Partner up with someone in your class now so you can learn the information together and review those terms from week 1
Learning material in smaller chunks will be more effective and far less stressful than cramming a few days before so plan to study often for shorter periods of time, start now if you haven’t already.
Attend review sessions, study groups: You may be tempted to skip out on that review session or study group being held by your TA, but this could be a huge mistake. Most of the time, these study sessions cover the main exam topics, and TAs usually let more than a few exam questions slip during these meetings.
Enjoy the silence: If you aren’t attending a study session, find a quiet place where you can stay focused and uninterrupted — the library, an empty classroom, the park. Your dorm room may seem like the most obvious place, but have a plan B ready for when the distractions hit (and they will).
Disconnect: Facebook, Twitter, and email are all unnecessary distractions, so while studying, disconnect for an hour or so. You may be surprised at how much you can accomplish when technology doesn’t get in the way.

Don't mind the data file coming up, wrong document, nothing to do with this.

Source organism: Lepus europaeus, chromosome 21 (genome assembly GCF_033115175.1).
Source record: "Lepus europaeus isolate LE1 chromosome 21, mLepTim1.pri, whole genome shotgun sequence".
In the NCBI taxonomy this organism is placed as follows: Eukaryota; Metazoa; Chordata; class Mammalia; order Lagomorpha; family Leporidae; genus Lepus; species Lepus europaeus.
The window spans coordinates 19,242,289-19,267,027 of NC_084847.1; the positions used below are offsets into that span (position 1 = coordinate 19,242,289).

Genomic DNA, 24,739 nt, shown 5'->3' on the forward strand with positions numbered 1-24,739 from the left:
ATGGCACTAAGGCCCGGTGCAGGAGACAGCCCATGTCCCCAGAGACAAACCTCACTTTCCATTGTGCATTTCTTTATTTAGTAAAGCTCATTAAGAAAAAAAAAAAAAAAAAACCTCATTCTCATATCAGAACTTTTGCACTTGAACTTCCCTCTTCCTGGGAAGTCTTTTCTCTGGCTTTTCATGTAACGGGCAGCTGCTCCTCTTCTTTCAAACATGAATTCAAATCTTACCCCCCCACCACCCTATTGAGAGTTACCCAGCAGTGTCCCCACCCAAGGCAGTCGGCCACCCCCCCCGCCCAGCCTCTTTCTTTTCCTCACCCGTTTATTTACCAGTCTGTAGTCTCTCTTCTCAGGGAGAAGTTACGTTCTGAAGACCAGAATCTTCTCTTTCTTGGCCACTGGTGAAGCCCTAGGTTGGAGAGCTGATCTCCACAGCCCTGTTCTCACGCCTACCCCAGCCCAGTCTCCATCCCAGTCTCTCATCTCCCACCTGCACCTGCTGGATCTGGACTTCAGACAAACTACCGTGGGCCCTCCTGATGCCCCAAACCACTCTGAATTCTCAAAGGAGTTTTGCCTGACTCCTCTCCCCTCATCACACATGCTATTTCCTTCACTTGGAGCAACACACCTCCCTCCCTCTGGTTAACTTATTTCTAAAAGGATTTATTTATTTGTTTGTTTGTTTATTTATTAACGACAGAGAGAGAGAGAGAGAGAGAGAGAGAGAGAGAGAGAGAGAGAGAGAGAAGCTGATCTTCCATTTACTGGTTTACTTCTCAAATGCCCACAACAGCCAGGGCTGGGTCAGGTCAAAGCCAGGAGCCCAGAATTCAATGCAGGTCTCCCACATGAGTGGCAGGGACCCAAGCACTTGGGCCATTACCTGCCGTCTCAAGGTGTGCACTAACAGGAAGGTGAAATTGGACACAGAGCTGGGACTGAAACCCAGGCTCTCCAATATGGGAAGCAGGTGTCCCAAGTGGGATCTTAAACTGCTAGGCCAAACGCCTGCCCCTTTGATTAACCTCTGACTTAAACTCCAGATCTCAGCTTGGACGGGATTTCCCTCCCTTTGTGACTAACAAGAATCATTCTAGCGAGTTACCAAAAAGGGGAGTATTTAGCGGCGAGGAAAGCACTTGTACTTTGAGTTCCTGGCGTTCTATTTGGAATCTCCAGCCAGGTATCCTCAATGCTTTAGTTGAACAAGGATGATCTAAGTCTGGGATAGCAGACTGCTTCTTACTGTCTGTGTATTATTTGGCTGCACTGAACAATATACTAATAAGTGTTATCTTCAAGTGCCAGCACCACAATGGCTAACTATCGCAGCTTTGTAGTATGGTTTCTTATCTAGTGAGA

Meet with your professor: Stop by office hours to discuss difficult concepts, ask questions about lecture material, or just to find out what types of topics the midterm will cover. You may be surprised at how much your professor is willing to share. Schedule your time now because they will get busy as midterms approach and you might miss out!
Hit Foster Recreation for a power workout. Science says that just 20 minutes of cardio can improve your memory. Whether you’re dancing, jogging or busting a sweat by walking, exercise will increase your energy level and reduce the effects of stress. Very important!
Alternate study spots: Shake up your routine! Simply alternating the room where a person studies improves retention. In an experiment, psychologists found that college students who studied a list of 40 vocabulary words in two different rooms — one windowless and cluttered, the other modern, with a view on a courtyard — did far better on a test than students who studied the words twice, in the same room. Why? Supposedly, the brain makes subtle associations between what it is studying and the background sensations it has at the time. Try alternating your study spots between the library, a study room, and a quiet coffee house.
Take a practice test instead of reading the material again (hopefully, you’ve read it twice already!). Applying what you’ve learning in a similar format to your midterm will boost your grade!